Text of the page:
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COMMONWEALTH PENNSYLVANIA v. EDWARD R. DAVIES (05/17/85)

SUPERIOR COURT OF PENNSYLVANIA


filed: May 17, 1985.

COMMONWEALTH OF PENNSYLVANIA, APPELLANT,
v.
EDWARD R. DAVIES

Appeal from the Order of the Court of Common Pleas, Allegheny County, Criminal Division, at No. CC8208209.

COUNSEL

Dara A. Decourcy, Assistant District Attorney, Pittsburgh, for Com., appellant.

David J. Greenberg, Pittsburgh, for appellee.

Brosky, Watkins and Hester, JJ.

Author: Brosky

[ 342 Pa. Super. Page 320]

This is an appeal from an order entered granting appellee's motion to dismiss. Appellant contends that the trial court erred in dismissing a charge of vehicular homicide brought against appellee, because appellant violated Pa.R.Crim.P. 1100 and 18 Pa.C.S. § 110. We agree with appellant and, accordingly, reverse the order of the trial court and remand the case for trial.

On June 14, 1981, a criminal complaint was filed charging that appellee, Edward P. Davies, operated a motor vehicle

[ 342 Pa. Super. Page 321]

    while under the influence of alcohol.*fn1 Appellee was the driver of a van which struck a pedestrian, Michael McDonough.

On June 17, 1981, Mr. McDonough died from the injuries that he had received. On June 20, 1981, a second criminal complaint was filed, charging appellee with homicide by vehicle.*fn2

On July 1, 1981, a preliminary hearing was held on both complaints. The magistrate dismissed the charge of homicide by vehicle for the Commonwealth's failure to state a prima facie case and held the appellee for court on the charge of driving under the influence.

An information was then filed charging appellee with driving under the influence, and the case was listed for trial. The District Attorney subsequently recommended appellee for placement in the Accelerated Rehabilitative Disposition program (A.R.D.). The court approved a one year probation for appellee and other related penalties. All of the conditions of the A.R.D. program were successfully completed by appellee on October 31, 1982.

On October 2, 1982, a new Criminal Complaint was filed charging appellee with the summary offense of driving at an unsafe speed*fn3 and homicide by vehicle. This filing was based upon new evidence volunteered to the Commonwealth by witnesses to the incident. These witnesses informed the police of their knowledge in September of 1982.

On October 21, 1982, the appellee was charged by information with homicide by vehicle. Counsel for appellee, on November 17, 1982, filed an omnibus motion in which he sought dismissal of the criminal information, alleging that by calculating the period of the rule from the filing of the first complaint on June 14, 1981, Rule 1100 had been violated. Appellee further alleged that prosecution was barred based upon 18 Pa.C.S. § 110.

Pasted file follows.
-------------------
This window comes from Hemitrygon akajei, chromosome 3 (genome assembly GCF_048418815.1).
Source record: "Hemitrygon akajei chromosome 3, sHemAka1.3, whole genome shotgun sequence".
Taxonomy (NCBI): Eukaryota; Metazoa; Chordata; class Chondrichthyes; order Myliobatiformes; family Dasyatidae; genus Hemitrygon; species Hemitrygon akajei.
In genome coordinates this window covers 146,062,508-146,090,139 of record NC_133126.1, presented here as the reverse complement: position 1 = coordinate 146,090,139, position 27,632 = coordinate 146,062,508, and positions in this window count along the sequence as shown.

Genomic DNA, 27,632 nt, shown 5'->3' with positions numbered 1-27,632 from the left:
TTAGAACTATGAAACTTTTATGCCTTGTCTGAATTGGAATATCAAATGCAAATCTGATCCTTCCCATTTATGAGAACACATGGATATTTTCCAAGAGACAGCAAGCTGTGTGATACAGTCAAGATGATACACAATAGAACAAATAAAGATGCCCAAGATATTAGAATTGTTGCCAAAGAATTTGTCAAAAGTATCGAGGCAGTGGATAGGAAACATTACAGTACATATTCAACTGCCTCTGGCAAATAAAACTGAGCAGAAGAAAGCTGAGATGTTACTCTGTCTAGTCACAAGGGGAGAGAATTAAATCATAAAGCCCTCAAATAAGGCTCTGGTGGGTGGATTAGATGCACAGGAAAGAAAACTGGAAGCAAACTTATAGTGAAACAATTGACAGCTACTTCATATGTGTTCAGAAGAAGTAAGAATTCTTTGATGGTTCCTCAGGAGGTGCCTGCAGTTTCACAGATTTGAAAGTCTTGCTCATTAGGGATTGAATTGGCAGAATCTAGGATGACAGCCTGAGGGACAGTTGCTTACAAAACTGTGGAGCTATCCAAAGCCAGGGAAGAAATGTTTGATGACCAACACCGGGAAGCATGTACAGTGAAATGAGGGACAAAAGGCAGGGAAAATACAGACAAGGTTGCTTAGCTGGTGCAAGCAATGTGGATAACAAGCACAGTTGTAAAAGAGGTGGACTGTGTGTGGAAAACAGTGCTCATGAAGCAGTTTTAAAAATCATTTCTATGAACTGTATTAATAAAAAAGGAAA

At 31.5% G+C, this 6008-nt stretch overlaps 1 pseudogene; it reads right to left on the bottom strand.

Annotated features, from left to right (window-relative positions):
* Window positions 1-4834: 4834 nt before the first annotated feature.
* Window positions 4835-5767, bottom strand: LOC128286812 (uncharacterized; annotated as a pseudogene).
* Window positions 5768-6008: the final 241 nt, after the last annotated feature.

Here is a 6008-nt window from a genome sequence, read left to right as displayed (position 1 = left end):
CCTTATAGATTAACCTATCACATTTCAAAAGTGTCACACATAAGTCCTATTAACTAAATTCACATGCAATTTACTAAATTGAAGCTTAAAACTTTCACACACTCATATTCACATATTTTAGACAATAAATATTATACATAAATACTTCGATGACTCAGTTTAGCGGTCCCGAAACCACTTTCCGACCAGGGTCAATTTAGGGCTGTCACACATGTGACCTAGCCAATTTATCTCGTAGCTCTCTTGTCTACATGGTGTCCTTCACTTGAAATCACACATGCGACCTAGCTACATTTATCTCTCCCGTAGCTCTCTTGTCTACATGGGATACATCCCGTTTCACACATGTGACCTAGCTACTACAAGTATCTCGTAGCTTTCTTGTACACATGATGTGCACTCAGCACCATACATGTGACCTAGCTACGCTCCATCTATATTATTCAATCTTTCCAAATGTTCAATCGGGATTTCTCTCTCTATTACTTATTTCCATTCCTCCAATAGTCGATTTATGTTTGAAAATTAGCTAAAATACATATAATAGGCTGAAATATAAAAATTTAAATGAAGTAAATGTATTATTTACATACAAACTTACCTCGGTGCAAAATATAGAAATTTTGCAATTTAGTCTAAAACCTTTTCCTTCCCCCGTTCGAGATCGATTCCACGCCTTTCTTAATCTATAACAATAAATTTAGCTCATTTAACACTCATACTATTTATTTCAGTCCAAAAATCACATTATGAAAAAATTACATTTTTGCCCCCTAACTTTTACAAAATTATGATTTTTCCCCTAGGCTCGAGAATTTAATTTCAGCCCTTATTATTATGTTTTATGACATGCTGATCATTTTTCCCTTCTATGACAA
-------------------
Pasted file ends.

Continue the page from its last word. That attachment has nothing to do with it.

[ 342 Pa. Super. Page 322]

On November 24, 1982, a hearing was held on appellee's motion. On that date, the court granted the petition, finding violations of both Rule 1100 and 18 Pa.C.S. § 110. The trial court's rationale for rendering this decision was that the Commonwealth was not diligent in its investigation and that it intentionally failed to summon known witnesses in an attempt to circumvent Rule 1100. The Commonwealth timely filed this appeal from the order dated November 24, 1982.

Appellant argues that the lower court erred in dismissing the complaint pursuant to Rule 1100, and that the proper method of computation of the 180-day period of Rule 1100 was to begin calculating the time from the filing of the second complaint. A substantial number of cases dealing with the effect of Rule 1100 in a first complaint/second complaint solution have generally applied the " Mumich-Braithwaite " test, reflecting the holdings of Commonwealth v. Mumich, 239 Pa. Super. 209, 361 A.2d 359 (1976) and Commonwealth v. Braithwaite, 253 Pa. Super. 447, 385 A.2d 423 (1978). The rule promulgated in these cases was that the 180-day period would begin to run again upon the filing of a subsequent complaint providing that two prerequisites were met: (1) the first complaint had been properly dismissed, and (2) the record did not disclose evidence on the part of the Commonwealth to circumvent Rule 1100.

The case which has been cited as first modifying this test is Commonwealth v. Johnson, 487 Pa. 197, 409 A.2d 308 (1979). In Johnson, a complaint was filed and the matter was presented to a grand jury which dismissed the indictment for lack of evidence. After procuring additional evidence the Commonwealth re-presented the matter to a new grand jury which approved the indictment. The Supreme Court held that in such a situation the period between the two indictments should be tolled for purposes of Rule 1100, i.e., that the period of time between the two indictments would be excluded from the calculation of the Rule 1100 period. However, the Supreme Court, in the case of Commonwealth v. Genovese, 493 Pa. 65, 425 A.2d 367 (1981),

[ 342 Pa. Super. Page 323]